The Oracle of Omaha has cut Wall Street out of advising on his latest deal.
Warren Buffett isn’t using any investment bankers on his $US235-a-share, $US37 billion deal to buy Precision Castparts, announced Monday morning August 10.
A deal of that size would normally have $US50 million and $US60 million in advisory banking fees, according to Jeffrey Nassof, vice president of consulting services with Freeman & Co.
This should come as no surprise.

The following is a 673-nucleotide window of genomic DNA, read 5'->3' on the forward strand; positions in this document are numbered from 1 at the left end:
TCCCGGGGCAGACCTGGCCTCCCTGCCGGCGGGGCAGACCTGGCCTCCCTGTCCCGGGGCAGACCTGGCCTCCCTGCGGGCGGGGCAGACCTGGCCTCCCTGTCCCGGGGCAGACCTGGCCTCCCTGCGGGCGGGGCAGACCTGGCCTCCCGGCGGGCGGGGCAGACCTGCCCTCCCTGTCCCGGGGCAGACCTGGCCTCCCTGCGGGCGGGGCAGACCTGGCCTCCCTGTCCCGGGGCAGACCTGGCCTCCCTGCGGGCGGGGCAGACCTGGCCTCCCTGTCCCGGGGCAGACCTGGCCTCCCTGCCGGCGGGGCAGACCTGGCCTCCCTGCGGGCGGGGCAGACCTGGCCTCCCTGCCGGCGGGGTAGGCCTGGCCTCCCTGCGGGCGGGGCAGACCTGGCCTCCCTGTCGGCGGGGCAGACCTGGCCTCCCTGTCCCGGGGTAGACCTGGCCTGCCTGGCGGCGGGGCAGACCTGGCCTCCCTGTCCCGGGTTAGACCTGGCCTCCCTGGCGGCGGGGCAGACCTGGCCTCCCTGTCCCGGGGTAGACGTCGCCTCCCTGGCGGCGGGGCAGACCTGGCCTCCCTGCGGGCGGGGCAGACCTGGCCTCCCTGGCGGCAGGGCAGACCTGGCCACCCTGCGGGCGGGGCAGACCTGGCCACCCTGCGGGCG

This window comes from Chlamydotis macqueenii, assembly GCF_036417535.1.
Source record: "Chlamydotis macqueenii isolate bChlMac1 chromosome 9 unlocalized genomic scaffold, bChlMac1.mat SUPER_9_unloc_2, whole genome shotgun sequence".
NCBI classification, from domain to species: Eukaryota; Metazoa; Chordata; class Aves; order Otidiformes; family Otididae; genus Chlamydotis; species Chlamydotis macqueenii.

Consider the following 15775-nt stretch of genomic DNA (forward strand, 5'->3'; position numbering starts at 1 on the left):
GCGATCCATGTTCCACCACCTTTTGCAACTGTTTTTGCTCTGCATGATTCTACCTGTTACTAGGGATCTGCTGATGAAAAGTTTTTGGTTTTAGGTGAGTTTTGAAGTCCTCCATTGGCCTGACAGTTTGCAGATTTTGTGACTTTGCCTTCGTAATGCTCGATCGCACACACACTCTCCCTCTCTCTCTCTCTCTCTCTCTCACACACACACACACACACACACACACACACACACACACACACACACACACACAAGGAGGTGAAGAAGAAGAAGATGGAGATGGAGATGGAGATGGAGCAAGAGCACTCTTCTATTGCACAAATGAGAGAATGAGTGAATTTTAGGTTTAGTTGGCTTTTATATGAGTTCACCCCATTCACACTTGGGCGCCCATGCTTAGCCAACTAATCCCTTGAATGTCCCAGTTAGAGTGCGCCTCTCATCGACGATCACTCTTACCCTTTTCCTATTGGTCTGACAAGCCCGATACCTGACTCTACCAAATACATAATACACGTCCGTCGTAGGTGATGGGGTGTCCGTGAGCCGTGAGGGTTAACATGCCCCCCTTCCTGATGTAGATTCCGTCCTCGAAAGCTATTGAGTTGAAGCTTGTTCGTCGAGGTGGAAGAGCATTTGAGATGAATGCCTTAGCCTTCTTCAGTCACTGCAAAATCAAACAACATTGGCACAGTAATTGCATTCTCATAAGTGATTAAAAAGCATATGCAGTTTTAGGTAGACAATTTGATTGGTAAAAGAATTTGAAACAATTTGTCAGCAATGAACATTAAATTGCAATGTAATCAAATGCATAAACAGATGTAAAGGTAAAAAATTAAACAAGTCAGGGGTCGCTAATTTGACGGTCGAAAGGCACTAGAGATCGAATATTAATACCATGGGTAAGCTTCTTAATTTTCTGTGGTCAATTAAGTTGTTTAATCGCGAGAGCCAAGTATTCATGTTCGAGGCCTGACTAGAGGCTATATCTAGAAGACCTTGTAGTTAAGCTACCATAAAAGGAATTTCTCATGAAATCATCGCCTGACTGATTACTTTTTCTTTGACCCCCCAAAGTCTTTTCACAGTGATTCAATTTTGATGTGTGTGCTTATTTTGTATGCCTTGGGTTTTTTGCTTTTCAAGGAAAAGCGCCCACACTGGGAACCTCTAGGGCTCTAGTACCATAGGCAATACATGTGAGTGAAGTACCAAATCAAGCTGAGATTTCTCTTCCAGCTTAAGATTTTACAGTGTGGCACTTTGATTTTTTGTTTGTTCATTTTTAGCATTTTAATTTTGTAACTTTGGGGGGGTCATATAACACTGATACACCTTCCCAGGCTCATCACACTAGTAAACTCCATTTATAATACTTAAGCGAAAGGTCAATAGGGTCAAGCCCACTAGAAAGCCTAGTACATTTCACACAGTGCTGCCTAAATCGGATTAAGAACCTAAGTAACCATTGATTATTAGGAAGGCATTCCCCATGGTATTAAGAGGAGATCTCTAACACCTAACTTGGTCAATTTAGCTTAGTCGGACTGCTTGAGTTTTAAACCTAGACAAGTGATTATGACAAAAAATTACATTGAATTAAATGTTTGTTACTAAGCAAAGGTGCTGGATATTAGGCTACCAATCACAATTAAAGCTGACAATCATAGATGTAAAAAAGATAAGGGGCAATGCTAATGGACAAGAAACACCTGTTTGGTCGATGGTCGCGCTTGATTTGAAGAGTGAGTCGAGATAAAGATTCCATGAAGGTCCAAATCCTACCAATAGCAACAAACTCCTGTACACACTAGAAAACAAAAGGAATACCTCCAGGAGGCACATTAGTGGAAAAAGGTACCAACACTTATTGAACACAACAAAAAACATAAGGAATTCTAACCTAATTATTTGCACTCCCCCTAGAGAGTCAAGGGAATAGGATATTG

Buffett has typically avoided using banks in his M&A transactions. The last Berkshire Hathaway deal that made use of an advisory bank was its $US5.1 billion acquisition of PacifiCorp in 2005, according to Freeman & Co.
He won’t be able to duck Wall Street entirely however.
In an interview Monday morning with CNBC, Buffett said that he would finance about $US10 billion of the deal in the bond markets.
That is similar to his acquisition in late 2009 of railroad Burlington Northern Santa Fe Corp.; Berkshire Hathway placed $US8 billion in debt as part of that transaction.
Nassof says Buffett and Berkshire will likely pony up about $US25 million in fees for the financing.
Specifics on the $US10 billion in debt financing weren’t included as part of the Precision acquisition announcement.